Posted by jlwile on August 29, 2009
Argo is the name given to an array of over 3,000 buoys that have been installed throughout the word’s oceans. It is a tribute to how countries can work together toward a common goal, as it is the result of a collaboration among more than 50 scientific institutions in 26 different countries. Of course, as is typical, while the United States is only one of those 26 countries, it contributes over half of the money necessary to fund this ambitious project. As you can see from the image below, the buoys do a good job of covering the majority of earth’s oceans 1:
What do these buoys do? Well, periodically, they dive 3,000 feet into the ocean and, as they rise back up, they measure things about the ocean water, like salt content, pressure, and…oh yeah…temperature. They’ve been measuring these things since 2003, and the scientific community really wanted to start seeing how these measured quantities have changed over the years. Now that they have seen the results, many scientists are shutting their eyes, covering their ears, and yelling as loudly as they can, because the data go squarely against the concept of “Global Warming.”
You see, despite the best hopes and prayers of many in the global-warming alarmist community, the change in ocean temperature since 2003 has been essentially the same as the change in global temperature over the same time period: both the globe and the oceans have been cooling. You can see the latest satellite measurements of global temperature by going here:
You can see two things from this graph. First, the temperature (the jagged line in the graph) of the troposphere (that’s the part of the atmosphere where the weather occurs) has not changed in any systematic way since 1979 despite the fact that the carbon dioxide levels (the wavy line) have systematically increased. Thus, while carbon dioxide levels have risen, the globe has neither cooled nor warmed overall in the past 30 years. If you look at the temperature in the graph from 2003 on, however, you will see a clear trend – the troposphere has been cooling since 2003. This is mostly like in response to the fact that the late 1990s were abnormally warm.
Now, of course, all global-warming alarmists know these data. In fact, they used to be published on NASA’s own website, but when too many people started pointing to NASA’s website as evidence that “global warming” is not happening, NASA quickly removed the data.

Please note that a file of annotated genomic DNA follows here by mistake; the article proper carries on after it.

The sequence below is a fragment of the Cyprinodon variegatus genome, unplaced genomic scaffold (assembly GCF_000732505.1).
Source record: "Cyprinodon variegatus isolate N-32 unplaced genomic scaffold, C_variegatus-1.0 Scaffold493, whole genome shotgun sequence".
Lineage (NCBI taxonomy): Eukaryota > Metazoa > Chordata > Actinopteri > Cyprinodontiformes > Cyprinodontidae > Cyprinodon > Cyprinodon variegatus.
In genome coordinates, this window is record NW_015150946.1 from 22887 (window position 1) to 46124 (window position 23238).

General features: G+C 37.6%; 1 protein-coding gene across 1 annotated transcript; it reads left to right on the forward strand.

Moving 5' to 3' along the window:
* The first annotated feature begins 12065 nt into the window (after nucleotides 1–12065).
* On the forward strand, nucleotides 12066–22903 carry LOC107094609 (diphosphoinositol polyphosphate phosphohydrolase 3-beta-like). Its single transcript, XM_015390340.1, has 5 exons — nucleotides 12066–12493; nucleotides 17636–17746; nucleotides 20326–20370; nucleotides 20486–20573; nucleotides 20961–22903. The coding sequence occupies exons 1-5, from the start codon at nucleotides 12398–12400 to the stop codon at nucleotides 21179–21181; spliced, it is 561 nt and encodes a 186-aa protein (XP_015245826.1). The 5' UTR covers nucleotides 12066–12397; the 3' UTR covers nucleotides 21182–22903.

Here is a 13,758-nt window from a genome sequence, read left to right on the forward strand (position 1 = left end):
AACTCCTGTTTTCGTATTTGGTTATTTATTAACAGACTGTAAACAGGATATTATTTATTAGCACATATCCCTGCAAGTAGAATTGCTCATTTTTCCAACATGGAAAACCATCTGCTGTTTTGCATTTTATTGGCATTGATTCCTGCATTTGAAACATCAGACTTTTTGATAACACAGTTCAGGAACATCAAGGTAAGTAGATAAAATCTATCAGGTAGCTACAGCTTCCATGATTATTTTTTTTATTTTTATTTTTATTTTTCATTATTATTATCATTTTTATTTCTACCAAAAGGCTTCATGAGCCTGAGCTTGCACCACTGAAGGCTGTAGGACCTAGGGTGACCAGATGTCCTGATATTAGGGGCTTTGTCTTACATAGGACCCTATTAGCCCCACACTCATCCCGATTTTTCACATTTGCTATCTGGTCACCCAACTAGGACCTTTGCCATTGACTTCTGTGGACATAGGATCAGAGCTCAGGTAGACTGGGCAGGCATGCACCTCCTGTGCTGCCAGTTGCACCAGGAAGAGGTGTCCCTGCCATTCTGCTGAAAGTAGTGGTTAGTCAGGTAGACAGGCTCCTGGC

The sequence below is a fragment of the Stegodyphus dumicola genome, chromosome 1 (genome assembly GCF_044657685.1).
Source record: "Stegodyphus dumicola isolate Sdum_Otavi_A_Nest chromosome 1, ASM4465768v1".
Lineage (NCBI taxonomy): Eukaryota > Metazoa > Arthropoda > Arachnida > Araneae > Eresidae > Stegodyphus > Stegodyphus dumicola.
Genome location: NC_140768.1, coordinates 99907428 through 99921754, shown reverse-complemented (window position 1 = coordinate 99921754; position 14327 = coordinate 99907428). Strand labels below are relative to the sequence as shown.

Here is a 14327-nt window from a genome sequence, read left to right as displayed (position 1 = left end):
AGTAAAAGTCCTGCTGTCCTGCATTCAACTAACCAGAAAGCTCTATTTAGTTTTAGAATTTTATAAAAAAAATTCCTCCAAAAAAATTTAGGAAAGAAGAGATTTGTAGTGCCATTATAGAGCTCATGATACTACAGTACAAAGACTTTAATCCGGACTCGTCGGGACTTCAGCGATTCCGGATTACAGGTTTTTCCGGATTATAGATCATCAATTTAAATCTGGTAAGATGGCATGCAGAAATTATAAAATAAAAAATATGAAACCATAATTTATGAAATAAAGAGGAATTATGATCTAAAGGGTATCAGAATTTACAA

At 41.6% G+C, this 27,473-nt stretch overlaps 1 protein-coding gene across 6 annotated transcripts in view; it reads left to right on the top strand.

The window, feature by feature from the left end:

So if global-warming alarmists know that the most accurate measure of global temperatures shows no systematic change in global temperature over the past 30 years, how do they maintain their fervent faith in “global warming?” One way that some cope is to pray that the ocean is taking the excess heat generated by global warming. Some estimates indicate that as much as 80% of the earth’s heat is held in the oceans, so some global-warming alarmists were putting their faith into the idea that the temperature of the atmosphere is a “lagging indicator” of “global warming,” because the ocean is stealing all of the excess heat stored in…uh….the atmosphere’s extra carbon dioxide. Of course, no one has ever proposed even the most vague mechanism by which heat that is caught in the atmosphere gets transferred to the ocean before we can measure it in the atmosphere. But hey…when you REALLY want to believe in something, pesky details like science don’t matter!
These global-warming alarmists will now have to come up with some other excuse for why the data don’t show any long-term global warming trends, because the Argo system has shown that just like the atmosphere, the oceans have been cooling since 2003. Here is a graph of the Argo data 2 covering the “Nino 3.4 Region” of the world’s oceans, which is essentially from latitudes 5N – 5S and longitudes 120W – 170W:
Notice that you see the same trend in the ocean data as you see in the atmospheric data: the oceans have been cooling since 2003.
So what’s a global-warming alarmist to do? Well, Josh Willis at NASA’s Jet Propulsion Laboratory simply discounts the data. Despite the fact that he says the oceans are what really matter when it comes to global warming, he also says:
There has been a very slight cooling, but not anything really significant…Global warming doesn’t mean every year will be warmer than the last. And it may be that we are in a period of less rapid warming. 3
In other words, Willis says, “Don’t look at the data – listen to me. I say global warming is happening (because that’s what NASA tells me to say), so it doesn’t matter that the data say otherwise.”
Is it any wonder that responsible scientists have been defecting from the “global warming” bandwagon? 4